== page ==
Psychological factors play a crucial role (Martinez et al., 2016), psychological intervention is

fundamental (Gatchel & Oordt, 2015), making hypnotherapy constituting a tool Potentiating and

complementary psychotherapeutics (Trujillo, 2010). Due to the lack of investigation of the efficiency of

hypnotherapy in T1DM, there is a great need to investigate the influence of hypnotherapy, in an analytical

approach with HWH, and of GCI, in glycemia, in HbA1c.

We emphasize that, from the beginning to the end of the intervention, the hypnotic group

decreased the standardized blood glucose levels, while the group that visualized the film increased.

Therefore, hypnosis seems to contribute to good glycemic control.

Regarding HbA1c, we found that the variation of HbA1c between the two groups is also not

statistically significant, with EG having an increase in HbA1c and a decrease in CG. However, when

using the non-parametric Mann-Whitney U test, a statistically significant difference between the EG and

CG is suggested.

Regarding the glycemia between the 2nd and 3rd needle prick, the results found allow us to verify

that the hypnosis group decreased the glycemia in the 3rd bite (after the hypnotic suggestions and

command of self-hypnosis) in relation to the 2nd needle prick. The moment of GCI in which the

participants felt the glycemia to be decreased), as well as the minimum and maximum values. Moreover,

we verified the difference is statistically significant between the groups in the decrease of the medians.

These results may be partially corroborated by Petruzzi (2016), in the sense that when a person is relaxed

and with their attention focused on the thoughts and ideas that can help them achieve the desired result in

their life, Your chances of success are greatly increased.

Finally, although initially it appeared that both groups increased the glycemia, in the EG there was an inflection, with increase of the 1st to the 2nd needle prick, beginning the glycemia to descend from the 2nd to the 3rd needle prick. The tendency of glycemia (although not significant, from the 1st to the 2nd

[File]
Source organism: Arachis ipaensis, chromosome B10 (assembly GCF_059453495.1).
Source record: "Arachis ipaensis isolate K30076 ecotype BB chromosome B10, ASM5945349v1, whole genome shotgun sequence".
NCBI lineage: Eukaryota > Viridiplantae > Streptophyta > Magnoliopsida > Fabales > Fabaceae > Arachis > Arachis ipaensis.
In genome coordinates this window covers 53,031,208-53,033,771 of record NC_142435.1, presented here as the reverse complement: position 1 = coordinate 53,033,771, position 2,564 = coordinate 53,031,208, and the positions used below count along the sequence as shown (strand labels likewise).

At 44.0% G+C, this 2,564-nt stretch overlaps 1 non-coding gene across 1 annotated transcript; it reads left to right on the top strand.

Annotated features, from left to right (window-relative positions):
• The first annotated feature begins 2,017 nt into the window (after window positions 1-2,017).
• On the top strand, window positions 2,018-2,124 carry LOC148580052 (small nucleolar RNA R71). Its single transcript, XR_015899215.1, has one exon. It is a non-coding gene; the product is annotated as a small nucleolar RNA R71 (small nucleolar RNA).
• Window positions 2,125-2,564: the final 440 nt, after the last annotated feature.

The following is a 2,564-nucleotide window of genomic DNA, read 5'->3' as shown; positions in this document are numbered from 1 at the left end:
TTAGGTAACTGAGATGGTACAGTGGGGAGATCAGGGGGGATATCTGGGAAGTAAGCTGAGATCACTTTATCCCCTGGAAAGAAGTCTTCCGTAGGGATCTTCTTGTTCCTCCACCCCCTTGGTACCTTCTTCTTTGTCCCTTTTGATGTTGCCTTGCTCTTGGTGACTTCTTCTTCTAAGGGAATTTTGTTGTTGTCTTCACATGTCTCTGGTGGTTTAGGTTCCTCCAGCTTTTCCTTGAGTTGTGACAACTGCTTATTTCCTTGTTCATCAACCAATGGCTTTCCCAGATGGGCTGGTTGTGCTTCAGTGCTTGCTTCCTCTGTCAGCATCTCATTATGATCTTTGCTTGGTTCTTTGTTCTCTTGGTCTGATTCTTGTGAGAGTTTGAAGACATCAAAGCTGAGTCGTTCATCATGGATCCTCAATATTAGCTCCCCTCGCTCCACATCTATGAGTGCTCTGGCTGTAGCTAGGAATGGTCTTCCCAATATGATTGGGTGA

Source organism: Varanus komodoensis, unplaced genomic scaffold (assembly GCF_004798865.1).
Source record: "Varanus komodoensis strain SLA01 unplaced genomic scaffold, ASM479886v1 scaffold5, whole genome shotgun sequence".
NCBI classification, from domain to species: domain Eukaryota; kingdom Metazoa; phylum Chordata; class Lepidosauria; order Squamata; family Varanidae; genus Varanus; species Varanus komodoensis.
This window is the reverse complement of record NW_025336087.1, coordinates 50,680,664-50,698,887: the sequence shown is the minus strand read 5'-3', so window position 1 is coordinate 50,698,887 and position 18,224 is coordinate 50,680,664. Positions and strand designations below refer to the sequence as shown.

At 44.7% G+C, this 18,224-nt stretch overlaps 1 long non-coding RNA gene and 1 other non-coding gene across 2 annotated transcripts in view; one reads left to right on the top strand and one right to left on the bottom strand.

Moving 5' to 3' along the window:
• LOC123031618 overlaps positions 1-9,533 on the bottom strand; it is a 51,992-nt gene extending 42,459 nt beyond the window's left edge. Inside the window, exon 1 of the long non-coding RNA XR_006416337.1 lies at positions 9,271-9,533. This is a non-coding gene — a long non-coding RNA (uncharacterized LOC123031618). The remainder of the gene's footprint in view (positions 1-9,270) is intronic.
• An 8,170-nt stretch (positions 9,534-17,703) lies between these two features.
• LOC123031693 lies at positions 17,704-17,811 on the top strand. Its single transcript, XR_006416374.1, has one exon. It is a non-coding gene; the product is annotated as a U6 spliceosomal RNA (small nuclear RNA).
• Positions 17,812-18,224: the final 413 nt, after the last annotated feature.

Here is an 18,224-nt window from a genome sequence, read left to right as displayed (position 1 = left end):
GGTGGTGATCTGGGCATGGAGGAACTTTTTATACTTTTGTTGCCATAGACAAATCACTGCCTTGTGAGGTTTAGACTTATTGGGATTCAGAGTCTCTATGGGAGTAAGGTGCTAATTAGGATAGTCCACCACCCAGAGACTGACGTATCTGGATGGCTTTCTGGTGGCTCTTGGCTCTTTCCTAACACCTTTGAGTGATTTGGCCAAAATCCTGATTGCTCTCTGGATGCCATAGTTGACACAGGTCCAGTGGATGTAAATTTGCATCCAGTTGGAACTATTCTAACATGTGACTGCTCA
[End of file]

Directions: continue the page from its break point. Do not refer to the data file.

needle prick) in the hypnosis group can be related to the regression, revision and revival process,

ressignification, reintegration, remission and reprogramming / relearning. In the same sense, given that

the NCM works without the participant’s knowledge, the NCI causes the body to feel what the mind

imagines (Erickson et al., 1976), when suggesting regression to the moment of entry of T1DM into the

body, may have had an influence on the increase of blood sugar levels. Inflexion suggests a dose-response

problem (Oliveira, 2009). Considering the results obtained, it is possible to suggest that hypnotherapy

allows the decrease of glycemic, ie a good glycemic control, being a greater reduction as with GCI by

direct suggestions, with post-hypnotic suggestions and with self-hypnosis.

It should be noted that the study has some limitations such as not having controlled the

participants’ lifestyle between the intervention sessions, such as diet or non-compliance with the diet plan,

physical exercise, or insulin administration, different moments of the day they were performed, the time

of insulin action since it is imagined is variable between subjects, and may have biased the results. This

study also suffers from limitations inherent in the evaluation instrument, namely the Sugestibility


Considering the results obtained, although limited, it seems important to carry out studies with

children and adolescents with T1DM in a larger sample so that more generalizable and consistent